There are some weak motions to include this when the character has suffered intense trauma, such as making him scream if he’s left alone in a dark room, but it’s rarely up to the level of what ordinary people perform every day of their lives. Give your character his own gestures. If he tends to smile when he’s being threatening, don’t forget to mention that sometimes. Eventually, you can simply write, “Hawthorn smiled,” and your readers will shudder. It’s an excellent way to use empathy without having to explain all the character’s emotions and the reason behind every action.

This can be taken to extremes, of course. Terry Goodkind, may he rot, has his Mary Sue character Kahlan give a “tight-lipped smile” to her Gary Stu boyfriend, Richard Rahl, as a special signal of friendship. Aside from the description tight-lipped not being very flattering, this begins happening every five pages or so, and is almost always described as “the tight-lipped smile she saved just for him.” AIIIEEE. Don’t overuse the special gesture, and especially don’t overuse the explanation of its meaning.

7) The character is not you.

Really. I know all the arguments about taking bits of yourself and putting them in your characters, and if the characters didn’t have those bits they wouldn’t be believable. Fine. But the characters should be more than bits, and they should notbe you or your love interest implanted into the story. This does not end happily. Ask Laurell K. Hamilton.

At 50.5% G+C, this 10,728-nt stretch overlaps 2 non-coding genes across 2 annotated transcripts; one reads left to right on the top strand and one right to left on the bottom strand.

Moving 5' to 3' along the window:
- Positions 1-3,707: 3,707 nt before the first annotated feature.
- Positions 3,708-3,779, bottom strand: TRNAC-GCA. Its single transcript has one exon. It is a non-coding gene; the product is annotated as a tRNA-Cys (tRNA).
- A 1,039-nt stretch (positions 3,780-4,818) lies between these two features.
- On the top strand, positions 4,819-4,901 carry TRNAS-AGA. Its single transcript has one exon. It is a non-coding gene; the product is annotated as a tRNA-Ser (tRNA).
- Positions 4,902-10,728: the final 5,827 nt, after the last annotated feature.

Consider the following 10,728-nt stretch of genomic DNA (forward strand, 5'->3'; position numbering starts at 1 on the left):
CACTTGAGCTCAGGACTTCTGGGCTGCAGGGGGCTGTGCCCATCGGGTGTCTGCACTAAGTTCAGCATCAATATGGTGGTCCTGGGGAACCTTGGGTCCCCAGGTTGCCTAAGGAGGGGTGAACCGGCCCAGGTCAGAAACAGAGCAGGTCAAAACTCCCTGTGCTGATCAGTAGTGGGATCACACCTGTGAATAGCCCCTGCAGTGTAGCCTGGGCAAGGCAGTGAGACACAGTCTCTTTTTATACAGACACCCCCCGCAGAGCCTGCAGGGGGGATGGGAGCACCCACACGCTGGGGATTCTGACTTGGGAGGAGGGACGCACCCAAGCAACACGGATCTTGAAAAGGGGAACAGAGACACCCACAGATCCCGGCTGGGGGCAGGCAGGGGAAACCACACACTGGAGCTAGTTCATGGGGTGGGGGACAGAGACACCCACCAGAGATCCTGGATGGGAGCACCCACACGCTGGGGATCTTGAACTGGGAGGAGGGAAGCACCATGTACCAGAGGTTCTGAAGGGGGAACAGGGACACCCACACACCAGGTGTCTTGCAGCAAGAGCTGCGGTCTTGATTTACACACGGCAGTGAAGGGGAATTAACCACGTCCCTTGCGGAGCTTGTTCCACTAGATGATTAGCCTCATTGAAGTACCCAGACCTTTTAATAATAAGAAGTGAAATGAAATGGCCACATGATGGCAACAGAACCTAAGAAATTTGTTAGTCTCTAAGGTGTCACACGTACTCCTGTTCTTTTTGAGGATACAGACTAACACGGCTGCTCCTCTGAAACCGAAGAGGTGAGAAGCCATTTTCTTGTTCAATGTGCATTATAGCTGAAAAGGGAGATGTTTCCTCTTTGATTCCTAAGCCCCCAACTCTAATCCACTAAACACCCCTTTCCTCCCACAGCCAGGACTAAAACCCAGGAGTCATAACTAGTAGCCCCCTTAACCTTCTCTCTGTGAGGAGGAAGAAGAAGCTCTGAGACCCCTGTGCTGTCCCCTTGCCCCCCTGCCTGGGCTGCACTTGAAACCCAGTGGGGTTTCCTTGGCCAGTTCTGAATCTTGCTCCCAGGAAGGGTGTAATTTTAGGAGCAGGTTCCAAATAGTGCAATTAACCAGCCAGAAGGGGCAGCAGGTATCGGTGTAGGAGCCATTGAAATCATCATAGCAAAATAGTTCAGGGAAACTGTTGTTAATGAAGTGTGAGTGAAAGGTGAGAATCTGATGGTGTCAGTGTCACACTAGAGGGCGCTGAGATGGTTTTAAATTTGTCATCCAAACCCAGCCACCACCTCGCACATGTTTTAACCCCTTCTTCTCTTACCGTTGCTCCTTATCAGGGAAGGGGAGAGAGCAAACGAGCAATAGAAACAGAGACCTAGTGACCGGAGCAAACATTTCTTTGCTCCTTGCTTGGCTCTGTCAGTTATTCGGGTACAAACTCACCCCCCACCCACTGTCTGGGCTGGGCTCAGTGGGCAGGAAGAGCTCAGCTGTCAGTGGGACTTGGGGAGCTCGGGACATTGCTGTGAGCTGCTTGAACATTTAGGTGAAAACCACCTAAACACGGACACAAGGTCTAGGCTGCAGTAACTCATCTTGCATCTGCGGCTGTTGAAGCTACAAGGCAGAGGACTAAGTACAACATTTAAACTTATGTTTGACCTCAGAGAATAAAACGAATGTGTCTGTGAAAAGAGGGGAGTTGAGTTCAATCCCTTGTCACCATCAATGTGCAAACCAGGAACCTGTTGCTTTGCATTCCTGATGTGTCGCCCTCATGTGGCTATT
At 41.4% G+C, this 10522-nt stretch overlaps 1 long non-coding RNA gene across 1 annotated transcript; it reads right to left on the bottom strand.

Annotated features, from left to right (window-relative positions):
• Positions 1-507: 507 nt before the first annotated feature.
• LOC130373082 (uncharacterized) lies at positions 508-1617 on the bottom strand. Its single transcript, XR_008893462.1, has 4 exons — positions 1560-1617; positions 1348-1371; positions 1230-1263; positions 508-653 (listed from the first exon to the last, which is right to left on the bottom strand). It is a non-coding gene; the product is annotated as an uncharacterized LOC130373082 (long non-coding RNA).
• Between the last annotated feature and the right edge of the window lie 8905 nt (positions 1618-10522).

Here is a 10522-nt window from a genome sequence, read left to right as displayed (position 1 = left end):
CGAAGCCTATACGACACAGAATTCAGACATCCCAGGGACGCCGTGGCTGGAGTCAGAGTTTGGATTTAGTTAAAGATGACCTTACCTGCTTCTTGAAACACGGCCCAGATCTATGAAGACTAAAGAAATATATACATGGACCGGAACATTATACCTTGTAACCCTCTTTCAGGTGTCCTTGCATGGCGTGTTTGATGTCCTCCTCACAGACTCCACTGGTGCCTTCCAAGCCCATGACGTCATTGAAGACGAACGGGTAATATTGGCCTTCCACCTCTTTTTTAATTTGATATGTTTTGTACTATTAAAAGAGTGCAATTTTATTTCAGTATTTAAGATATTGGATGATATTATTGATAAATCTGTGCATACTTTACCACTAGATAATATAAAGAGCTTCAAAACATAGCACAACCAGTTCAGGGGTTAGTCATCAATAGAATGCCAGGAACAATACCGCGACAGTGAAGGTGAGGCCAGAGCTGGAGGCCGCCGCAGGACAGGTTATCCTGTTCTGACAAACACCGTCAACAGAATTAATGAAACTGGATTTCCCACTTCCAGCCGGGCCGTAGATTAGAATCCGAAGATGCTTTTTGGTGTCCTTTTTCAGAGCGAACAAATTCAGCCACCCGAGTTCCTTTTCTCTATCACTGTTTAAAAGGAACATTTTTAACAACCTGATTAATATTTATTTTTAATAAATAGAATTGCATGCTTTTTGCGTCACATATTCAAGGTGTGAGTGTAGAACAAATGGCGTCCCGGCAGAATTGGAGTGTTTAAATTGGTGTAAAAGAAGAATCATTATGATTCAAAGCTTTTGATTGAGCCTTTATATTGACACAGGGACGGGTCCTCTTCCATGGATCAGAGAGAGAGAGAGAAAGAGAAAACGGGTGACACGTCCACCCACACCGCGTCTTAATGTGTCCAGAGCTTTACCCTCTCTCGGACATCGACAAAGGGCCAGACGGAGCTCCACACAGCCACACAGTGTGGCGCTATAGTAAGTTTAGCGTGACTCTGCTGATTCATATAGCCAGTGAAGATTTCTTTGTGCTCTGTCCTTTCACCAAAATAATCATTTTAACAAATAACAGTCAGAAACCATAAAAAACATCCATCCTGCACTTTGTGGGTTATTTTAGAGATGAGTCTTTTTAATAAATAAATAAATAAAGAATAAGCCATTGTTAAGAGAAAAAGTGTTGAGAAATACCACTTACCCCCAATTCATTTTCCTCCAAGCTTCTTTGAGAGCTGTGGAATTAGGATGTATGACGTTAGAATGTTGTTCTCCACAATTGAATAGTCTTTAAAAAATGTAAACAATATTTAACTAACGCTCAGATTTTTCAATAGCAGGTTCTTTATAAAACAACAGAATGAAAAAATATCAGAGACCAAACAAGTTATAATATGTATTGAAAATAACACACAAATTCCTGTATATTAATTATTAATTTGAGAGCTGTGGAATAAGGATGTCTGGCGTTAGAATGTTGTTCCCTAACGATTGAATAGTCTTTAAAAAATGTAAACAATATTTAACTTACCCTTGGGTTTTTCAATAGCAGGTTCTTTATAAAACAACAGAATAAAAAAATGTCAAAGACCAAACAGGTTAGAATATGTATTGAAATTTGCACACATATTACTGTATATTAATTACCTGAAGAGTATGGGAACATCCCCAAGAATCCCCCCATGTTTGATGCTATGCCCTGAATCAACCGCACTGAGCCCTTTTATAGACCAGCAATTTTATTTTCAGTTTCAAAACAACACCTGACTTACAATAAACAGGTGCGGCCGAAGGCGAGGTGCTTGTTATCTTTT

This means that making your character do or like something that’s completely extraneous or possibly even contradictory to his established personality just because you do or like that same thing is ridiculous. In body-centered writing, you become the character; the character does not become you. If you’ve already written him as a person who doesn’t appreciate loud noises because of occurrences in his past, then having him fall in love with Nirvana’s music and blast it at full volume because you like Nirvana’s music blasted at full volume is moronic. Find some other character who can more believably express that love, if it will wilt your little soul not to have it in there, and give it to that character.